328 US 61 (Decided April 22, 1946)
Bill Long 10/01/04
In this 5-3 decision, authored by Justice Douglas, the Court held that a Seventh Day Adventist who sought American citizenship under the Nationality Act of 1940 could not be denied citizenship because of his refusal to bear arms in defense of the United States. In so deciding, the Court reversed three precedents from earlier decades, under the nearly identical language of the Naturalization Act of 1906, that denied citizenship to religious pacifists under similar circumstances.
When applying for naturalization, petitioner had to take the following oath:
"I hereby declare, on oath, that I absolutely and entirely renounce and abjure all allegiance and fidelity to any foreign prince, potentate, state, or sovereignty of whom or which I have heretofore been a subject or citizen; that I will support and defend the Constitution and laws of the United States of America against all enemies, foreign and domestic; that I will bear true faith and allegiance to the same; and that I take this obligation freely without any mental reservation or purpose of evasion: So help me God."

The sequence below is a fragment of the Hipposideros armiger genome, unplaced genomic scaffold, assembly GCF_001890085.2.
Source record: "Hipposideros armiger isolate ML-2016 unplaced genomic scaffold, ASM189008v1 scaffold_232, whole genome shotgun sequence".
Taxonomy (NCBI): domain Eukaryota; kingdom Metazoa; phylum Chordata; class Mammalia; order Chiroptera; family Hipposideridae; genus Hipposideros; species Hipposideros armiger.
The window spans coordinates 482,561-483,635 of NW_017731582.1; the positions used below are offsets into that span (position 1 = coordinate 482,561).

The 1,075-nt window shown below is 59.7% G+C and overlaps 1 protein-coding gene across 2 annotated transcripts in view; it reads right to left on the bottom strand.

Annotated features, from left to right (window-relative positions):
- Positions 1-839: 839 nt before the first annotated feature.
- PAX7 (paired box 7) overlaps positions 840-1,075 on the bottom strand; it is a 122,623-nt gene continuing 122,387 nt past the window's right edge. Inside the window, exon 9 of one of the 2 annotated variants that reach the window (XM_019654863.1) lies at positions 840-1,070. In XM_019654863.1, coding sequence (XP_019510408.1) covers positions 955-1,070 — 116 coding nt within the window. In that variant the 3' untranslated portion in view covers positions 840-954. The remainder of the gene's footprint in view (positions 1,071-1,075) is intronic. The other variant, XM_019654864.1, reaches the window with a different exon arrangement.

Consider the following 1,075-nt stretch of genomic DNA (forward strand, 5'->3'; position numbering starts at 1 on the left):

As part of the application for citizenship, petitioner stated that he would not take up arms in defeinse of the US because he was a Seventh Day Adventist. Approximately 10,000 Seventh Day Adventists were serving in the armed forces as non-combatants, especially in the medical corps. He said he would be willing to serve in the army (to "wear the uniform") but not to engage in combat. The District Court admitted him to citizenship but the Circuit Court, citing Supreme Court precedents, reversed.
Justice Douglas, writing for the majority, said that the case presented an issue of statutory contstruction. Even though the Court precedents, one of which was on all fours factually with this case, denied citizenship, Justice Douglas argued that nothing in the literal wording of the statute required that result. "The oath required of aliens does not in terms require that they promise to bear arms. Nor has Congress expressly made any such finding a prerequisite to citizenship." To read this requirement into it is to read something into the act "by implication," a disfavored method of statutory construction.
After this brief consideration of the statute, the Justice quotes Justice Holmes, a dissenter in one of the earlier cases, to the effect that noncombatants often are unselfish participants in the war effort and that refusal to bear arms is not necessarily a sign of disloyalty or lack of attachment to our institutions. Mr. Girouard's religious scruples would not prevent him from becoming a member of Congess or holding public office (because no religious tests could be required as a qualification for office under Article Vi, c. 3 of the US Constitution); Congress has evinced no interest in setting a "stricter standard for aliens seeking admission to citizenship than it did for officials who make and enforce the laws..." Thus, requiring a person as part of the naturalization process to pledge to defend the country by arms goes beyond the law.
A Word on a Dissenting Point